I had 2 ablations, I had complications with both and my AF returned after nearly 3 years but I am still very glad I had them done as I was very symptomatic and had many episodes which came in clutches - then nothing for a while. The episodes I get now are not as symptomatic and I cope with them much better.

At your age the consideration of being on a lifetime of meds is also a consideration as all have side effects. You didn’t mention meds only DC conversion - which is a really good indicator of long term ablation success - which I would guess is why the recommendation from your doctors.

Best wishes CD

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Thanks for all your comments. I have spoken to 3 different EPs whilst in and out of hospital over the last 2 years. 2 very pro ablation and 1 more cautious whilst admitting i was still a good candidate. The bhi doctors seem very confident and positive about ablation, which is hopefully a sign that they are getting good results there and have minimal complications. I react badly to NOACs and so am on warfarin, which isnt great either but a little more tolerable. If i delay things i face the prospect of starting this process all over again in the future, including the trip to a and e, all the blood tests, trying to explain to work colleagues what the hell AF is etc.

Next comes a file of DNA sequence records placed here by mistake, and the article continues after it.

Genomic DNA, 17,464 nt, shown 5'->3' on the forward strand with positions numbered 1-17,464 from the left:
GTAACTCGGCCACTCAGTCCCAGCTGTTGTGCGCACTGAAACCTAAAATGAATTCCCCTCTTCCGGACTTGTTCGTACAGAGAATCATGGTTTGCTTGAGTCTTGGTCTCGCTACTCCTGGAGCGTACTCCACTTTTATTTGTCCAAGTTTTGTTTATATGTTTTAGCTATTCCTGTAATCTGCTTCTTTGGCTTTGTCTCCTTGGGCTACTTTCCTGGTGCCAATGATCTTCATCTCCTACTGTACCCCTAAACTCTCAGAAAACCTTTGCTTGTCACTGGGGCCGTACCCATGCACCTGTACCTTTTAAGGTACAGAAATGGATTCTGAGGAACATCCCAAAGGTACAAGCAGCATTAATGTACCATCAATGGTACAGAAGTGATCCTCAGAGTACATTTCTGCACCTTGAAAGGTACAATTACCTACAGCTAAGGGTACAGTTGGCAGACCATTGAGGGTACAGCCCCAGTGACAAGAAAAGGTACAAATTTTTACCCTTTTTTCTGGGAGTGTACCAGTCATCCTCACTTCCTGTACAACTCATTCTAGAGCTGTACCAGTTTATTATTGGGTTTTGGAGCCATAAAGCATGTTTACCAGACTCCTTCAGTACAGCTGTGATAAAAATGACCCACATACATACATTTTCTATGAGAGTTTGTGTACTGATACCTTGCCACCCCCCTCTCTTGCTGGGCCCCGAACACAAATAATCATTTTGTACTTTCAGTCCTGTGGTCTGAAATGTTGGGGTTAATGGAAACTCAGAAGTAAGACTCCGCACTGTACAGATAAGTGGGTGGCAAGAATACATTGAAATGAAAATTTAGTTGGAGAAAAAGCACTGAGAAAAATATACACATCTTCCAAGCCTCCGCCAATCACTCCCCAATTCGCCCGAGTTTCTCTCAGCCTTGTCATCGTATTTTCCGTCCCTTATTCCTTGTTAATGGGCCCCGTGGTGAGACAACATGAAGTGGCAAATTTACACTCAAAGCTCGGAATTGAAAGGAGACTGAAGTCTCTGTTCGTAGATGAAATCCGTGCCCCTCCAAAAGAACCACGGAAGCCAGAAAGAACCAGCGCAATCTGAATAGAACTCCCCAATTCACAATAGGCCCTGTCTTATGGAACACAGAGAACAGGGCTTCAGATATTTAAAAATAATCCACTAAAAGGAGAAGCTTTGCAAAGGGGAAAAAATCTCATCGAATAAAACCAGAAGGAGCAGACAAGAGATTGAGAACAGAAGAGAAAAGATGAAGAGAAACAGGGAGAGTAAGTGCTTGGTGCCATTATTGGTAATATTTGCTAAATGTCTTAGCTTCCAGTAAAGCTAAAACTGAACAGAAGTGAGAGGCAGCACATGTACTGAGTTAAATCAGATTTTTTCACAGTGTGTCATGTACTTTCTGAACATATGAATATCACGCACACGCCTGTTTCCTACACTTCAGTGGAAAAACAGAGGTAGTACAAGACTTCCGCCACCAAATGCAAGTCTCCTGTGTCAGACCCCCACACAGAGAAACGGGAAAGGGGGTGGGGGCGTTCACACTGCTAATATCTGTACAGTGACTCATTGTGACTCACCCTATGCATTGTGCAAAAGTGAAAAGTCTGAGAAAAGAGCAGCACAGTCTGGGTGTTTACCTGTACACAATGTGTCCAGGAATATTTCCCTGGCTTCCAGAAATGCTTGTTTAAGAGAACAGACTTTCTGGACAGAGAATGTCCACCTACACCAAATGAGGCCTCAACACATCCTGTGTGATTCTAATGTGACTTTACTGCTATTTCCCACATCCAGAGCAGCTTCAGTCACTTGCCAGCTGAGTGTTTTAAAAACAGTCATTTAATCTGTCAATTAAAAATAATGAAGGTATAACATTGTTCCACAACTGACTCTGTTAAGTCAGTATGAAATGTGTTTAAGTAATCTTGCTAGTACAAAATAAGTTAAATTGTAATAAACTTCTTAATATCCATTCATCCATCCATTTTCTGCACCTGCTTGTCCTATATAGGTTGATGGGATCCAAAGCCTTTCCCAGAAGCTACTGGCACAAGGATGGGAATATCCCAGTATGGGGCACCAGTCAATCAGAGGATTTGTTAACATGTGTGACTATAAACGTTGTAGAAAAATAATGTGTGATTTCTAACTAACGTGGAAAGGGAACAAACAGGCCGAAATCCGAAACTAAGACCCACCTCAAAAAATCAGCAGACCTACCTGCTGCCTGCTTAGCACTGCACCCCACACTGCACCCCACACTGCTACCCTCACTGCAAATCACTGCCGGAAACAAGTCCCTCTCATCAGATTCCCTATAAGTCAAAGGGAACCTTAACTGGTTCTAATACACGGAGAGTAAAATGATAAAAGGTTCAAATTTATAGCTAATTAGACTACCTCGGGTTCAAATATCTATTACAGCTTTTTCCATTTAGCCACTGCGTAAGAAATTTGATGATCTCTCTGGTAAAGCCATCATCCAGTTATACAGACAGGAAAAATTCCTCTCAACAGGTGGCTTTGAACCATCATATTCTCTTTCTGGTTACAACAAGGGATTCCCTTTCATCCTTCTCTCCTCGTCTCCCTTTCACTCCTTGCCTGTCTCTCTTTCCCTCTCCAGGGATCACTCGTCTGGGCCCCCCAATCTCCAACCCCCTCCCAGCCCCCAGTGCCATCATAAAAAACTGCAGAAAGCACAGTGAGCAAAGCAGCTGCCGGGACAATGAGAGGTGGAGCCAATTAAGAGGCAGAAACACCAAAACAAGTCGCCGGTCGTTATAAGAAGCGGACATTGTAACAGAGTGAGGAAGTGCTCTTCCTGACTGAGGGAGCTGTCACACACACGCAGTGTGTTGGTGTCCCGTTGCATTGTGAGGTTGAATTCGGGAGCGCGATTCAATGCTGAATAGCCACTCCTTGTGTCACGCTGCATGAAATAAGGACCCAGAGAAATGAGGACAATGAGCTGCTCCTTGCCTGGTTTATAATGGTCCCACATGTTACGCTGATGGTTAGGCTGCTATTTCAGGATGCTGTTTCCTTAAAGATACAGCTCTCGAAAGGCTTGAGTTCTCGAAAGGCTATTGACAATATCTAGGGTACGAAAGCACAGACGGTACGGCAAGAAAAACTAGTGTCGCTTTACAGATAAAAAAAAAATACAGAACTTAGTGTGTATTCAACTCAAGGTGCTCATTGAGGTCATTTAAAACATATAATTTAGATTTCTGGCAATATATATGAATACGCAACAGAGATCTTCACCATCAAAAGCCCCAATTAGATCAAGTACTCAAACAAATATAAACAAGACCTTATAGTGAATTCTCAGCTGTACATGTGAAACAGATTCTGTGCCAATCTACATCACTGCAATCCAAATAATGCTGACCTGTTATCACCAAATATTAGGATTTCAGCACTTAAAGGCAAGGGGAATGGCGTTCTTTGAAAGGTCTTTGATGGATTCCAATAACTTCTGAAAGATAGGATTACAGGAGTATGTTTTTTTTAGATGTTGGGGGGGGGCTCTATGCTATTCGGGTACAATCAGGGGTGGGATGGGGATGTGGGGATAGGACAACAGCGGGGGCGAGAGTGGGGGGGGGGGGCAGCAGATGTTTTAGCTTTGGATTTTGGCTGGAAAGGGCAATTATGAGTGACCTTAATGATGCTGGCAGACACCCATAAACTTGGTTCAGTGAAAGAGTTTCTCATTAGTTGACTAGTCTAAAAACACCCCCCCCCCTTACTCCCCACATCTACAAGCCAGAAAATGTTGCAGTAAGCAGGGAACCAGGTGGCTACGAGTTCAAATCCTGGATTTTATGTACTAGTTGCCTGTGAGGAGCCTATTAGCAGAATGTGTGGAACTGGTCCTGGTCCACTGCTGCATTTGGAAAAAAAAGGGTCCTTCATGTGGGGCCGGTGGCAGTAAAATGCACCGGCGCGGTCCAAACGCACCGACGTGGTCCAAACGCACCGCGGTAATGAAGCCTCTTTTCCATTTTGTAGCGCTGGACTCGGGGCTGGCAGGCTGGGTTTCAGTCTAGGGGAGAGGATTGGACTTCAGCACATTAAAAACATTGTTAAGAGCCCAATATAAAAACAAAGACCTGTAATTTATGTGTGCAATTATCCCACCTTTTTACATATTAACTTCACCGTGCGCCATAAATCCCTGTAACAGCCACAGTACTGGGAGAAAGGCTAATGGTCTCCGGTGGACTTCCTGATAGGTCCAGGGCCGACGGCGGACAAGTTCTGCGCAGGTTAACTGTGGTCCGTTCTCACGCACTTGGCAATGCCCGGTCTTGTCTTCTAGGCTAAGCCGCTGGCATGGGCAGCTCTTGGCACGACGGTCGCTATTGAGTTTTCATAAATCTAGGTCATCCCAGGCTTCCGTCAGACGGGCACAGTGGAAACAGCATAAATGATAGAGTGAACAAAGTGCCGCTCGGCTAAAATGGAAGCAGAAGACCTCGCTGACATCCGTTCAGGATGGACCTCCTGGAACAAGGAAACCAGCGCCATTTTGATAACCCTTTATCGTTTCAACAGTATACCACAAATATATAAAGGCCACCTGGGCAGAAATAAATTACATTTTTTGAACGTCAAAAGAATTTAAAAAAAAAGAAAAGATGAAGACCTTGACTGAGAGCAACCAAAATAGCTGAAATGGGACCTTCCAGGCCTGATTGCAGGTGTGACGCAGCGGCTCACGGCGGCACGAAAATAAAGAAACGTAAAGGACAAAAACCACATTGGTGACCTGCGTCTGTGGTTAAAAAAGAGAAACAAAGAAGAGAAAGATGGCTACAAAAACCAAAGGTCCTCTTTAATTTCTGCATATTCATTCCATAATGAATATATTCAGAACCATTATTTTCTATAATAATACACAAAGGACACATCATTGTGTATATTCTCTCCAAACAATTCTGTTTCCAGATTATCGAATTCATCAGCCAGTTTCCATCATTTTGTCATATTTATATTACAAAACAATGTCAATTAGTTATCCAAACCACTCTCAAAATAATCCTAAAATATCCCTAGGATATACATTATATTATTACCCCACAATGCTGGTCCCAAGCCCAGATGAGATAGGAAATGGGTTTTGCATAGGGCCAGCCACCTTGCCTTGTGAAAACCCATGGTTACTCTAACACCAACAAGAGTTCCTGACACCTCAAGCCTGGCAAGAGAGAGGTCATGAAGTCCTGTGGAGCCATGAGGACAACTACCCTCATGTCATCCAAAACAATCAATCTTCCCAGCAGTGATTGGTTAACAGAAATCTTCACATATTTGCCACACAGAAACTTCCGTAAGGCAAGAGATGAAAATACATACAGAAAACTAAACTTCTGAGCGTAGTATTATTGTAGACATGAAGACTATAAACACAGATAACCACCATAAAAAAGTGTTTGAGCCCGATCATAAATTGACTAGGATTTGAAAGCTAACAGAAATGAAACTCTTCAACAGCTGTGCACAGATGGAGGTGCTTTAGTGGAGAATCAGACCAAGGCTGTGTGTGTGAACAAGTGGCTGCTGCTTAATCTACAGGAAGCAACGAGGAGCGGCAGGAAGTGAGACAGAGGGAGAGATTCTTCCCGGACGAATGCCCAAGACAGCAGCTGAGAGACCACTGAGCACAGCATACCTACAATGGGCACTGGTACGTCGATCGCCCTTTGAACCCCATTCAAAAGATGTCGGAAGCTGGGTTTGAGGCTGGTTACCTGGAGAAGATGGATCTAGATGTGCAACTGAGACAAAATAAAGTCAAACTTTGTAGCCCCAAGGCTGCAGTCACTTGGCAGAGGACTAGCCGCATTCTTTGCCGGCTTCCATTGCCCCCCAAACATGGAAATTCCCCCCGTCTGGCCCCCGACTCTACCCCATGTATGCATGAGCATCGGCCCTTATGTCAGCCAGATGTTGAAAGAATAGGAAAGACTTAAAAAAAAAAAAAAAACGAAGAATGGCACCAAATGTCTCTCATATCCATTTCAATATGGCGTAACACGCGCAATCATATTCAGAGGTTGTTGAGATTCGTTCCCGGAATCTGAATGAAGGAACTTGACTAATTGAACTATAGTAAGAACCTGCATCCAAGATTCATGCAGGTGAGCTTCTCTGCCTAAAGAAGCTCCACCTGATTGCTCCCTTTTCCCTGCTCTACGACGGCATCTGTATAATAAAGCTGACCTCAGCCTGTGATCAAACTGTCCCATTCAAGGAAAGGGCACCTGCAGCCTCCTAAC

Ultimately it comes down to whether one buys into the strategy of ablate early to avoid a more complicated AF battle down the road when atrial remodelling etc is in play. Im not completely convinced that applies to my AF as stated already. But im not sufficiently knowledgeable about things to go against doctor advice. I guess ill have to just go for it and maybe i will 'probably sail through' as one doc said.

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I recently went through a similar dilemma, but ended up having a flutter ablation.